OPINION: Whether you love it or loathe it, New Zealand's military history should be treated with respect.
Our small country shed ridiculous amounts of blood and tears during wars in the last two centuries, and that history should not be packaged and sold by companies worth billions.
That brings me to the gaming industry, which makes more money than the film and music industries combined. Among the most popular game franchises ever is Call of Duty.
The war-based first-person shooter series has sold over 400 million copies worldwide, with a new billion-dollar blockbuster release dropped each year for its rabid fanbase.
This year's edition, due to be released in November, is entitled Vanguard and set during World War Two.
There are four main characters in the game's single-player campaign and they're all inspired by real heroes from the war:
- 'Wade Jackson' based on American pilot Vernon Micheel, who bombed two Japanese aircraft carriers on the same day
- 'Arthur Kingsley' based on Sidney Cornell, a black British paratrooper who battled racism to land in France on D Day
- 'Polina Petrova' based on Lyudmila Pavlichenko, a female sniper from Russia who killed over 300 Germans
- 'Lucas Riggs' based on New Zealander Charles Upham, the only combat soldier in history to be awarded two Victoria Crosses, the British Empire's highest award for valour.
But there's one very obvious flaw in this game set to sell millions: The character based on Charles Upham is depicted as Australian.
Why would the game's creators do this? The American, Brit and Russian characters are depicted as an American, Brit and Russian, respectively. Why change the Kiwi to an Aussie?
You might be thinking, who cares, it's only a game - but Charles Upham's significance cannot be overstated. No other combat soldier has ever been awarded two Victoria Crosses in all of history.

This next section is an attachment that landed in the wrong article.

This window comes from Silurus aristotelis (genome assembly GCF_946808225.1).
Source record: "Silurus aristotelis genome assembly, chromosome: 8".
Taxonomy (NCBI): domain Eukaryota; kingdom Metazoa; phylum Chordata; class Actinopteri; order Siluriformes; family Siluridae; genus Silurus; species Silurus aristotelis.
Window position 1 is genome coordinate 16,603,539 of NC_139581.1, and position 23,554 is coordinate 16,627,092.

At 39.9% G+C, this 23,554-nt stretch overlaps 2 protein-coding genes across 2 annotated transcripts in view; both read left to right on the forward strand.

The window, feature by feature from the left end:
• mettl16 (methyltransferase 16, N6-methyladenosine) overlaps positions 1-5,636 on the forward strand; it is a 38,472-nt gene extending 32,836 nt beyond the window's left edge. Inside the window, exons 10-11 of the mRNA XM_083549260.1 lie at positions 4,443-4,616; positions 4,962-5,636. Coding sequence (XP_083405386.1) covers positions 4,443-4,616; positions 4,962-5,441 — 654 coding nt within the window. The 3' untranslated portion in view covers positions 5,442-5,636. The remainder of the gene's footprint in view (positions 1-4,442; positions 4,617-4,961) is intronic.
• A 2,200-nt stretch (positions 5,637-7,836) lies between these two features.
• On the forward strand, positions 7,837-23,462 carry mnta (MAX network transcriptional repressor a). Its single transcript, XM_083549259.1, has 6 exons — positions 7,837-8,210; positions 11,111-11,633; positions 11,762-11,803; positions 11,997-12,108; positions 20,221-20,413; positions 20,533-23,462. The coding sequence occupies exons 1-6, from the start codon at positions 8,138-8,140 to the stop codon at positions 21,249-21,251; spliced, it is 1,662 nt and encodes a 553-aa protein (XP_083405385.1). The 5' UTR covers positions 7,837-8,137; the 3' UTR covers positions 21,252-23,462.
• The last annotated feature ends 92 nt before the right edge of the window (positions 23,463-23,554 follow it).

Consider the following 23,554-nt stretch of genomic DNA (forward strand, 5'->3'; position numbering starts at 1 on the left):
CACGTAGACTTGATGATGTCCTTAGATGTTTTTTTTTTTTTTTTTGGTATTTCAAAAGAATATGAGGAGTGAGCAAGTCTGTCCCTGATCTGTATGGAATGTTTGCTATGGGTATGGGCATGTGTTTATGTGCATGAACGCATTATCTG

That incredible achievement belongs to our country alone, Aotearoa New Zealand.
So again, I ask the question: Why change New Zealand's greatest war hero into an Australian?
Newshub put that question to the game's US developer, Sledgehammer Games.
"In Vanguard, we're telling our own fictional story that is rooted in history, but not creatively bound to it," said Campaign Creative Director David Swenson.
"As with all the main characters in the campaign, we drew a lot of inspiration from real life soldiers. With Lucas Riggs, we drew a lot of that inspiration from Charles Upham, whose exploits embodied the spirit of all the Commonwealth forces serving in North Africa."
It remains to be seen how much inspiration Sledgehammer has actually taken from Upham's life and military career. Perhaps if too much was taken, they worried lawyers representing Upham's estate might come calling?
I'm very curious how much of the game character is based on the actual Kiwi legend.
Will Lucas Riggs earn two Victoria Crosses for multiple acts of bravery, for attacking German machine gun posts alone, for destroying trucks full of German soldiers with grenades, and rescuing wounded comrades under fire? Will Riggs be wounded six times, be captured by the Germans only to escape briefly multiple times before being sent to Colditz, the Nazis' most notorious prison camp?
By depicting a character that draws "a lot of inspiration" from Upham as Australian, Sledgehammer is essentially rewriting New Zealand's military history, presenting a skewed version of it to millions of gamers. Many of them may soon believe the highest-decorated soldier in the British Empire was an Australian, not a New Zealander.
They may also believe the Australians did the bulk of the fighting against the Germans and Italians in North Africa, remaining ignorant of New Zealand's efforts.
Perhaps the change has been made in the hopes of making more money. There's a whole lot more gamers in Australia than there is in New Zealand - maybe they'd rather play as an Aussie, not some Kiwi from across the ditch.
Sledgehammer and publisher Activision will make millions from Vanguard with its twisted version of Upham's legacy. Of course, they'll continue to say Riggs is only "inspired by" Upham, but it can be argued they will be profiting from his WWII heroics.
In real life, Upham avoided the limelight at every turn. He was embarrassed by his Victoria Crosses and thought the men he served with should have earned them, not him.
He turned down a knighthood. He turned down £10,000 (about NZ$1 million when converted to today's money) raised for him as a gift by the public after the war.
He founded a sheep run in North Canterbury and lived out his days as a farmer and father, shunning the public eye.
If you want to know more about the British Commonwealth's most famous soldier, this episode of This Is Your Life, filmed ten years before Upham's death, is a great place to start.
Perhaps Sledgehammer Games watched it as well - and somehow thought an Aussie accent was far more palatable than a Kiwi one?
We'll find out more about Lucas Riggs when Call of Duty: Vanguard is released on November 5.
Tony Wright is a Newshub producer and war historian.